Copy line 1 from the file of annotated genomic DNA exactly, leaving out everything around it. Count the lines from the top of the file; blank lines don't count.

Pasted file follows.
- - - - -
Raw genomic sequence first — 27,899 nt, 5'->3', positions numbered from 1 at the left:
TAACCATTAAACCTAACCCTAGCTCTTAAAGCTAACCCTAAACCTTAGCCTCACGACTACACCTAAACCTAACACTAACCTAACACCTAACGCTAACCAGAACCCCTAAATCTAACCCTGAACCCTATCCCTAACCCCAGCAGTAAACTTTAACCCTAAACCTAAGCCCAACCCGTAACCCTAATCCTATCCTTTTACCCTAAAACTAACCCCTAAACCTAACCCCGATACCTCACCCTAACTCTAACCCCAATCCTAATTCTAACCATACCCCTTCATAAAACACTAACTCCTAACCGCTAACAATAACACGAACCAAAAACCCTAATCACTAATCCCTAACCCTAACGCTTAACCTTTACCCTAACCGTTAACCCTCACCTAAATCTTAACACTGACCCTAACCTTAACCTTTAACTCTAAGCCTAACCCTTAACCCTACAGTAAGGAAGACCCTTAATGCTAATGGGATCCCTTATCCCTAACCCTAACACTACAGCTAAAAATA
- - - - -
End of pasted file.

Raw genomic sequence first — 27,899 nt, 5'->3', positions numbered from 1 at the left: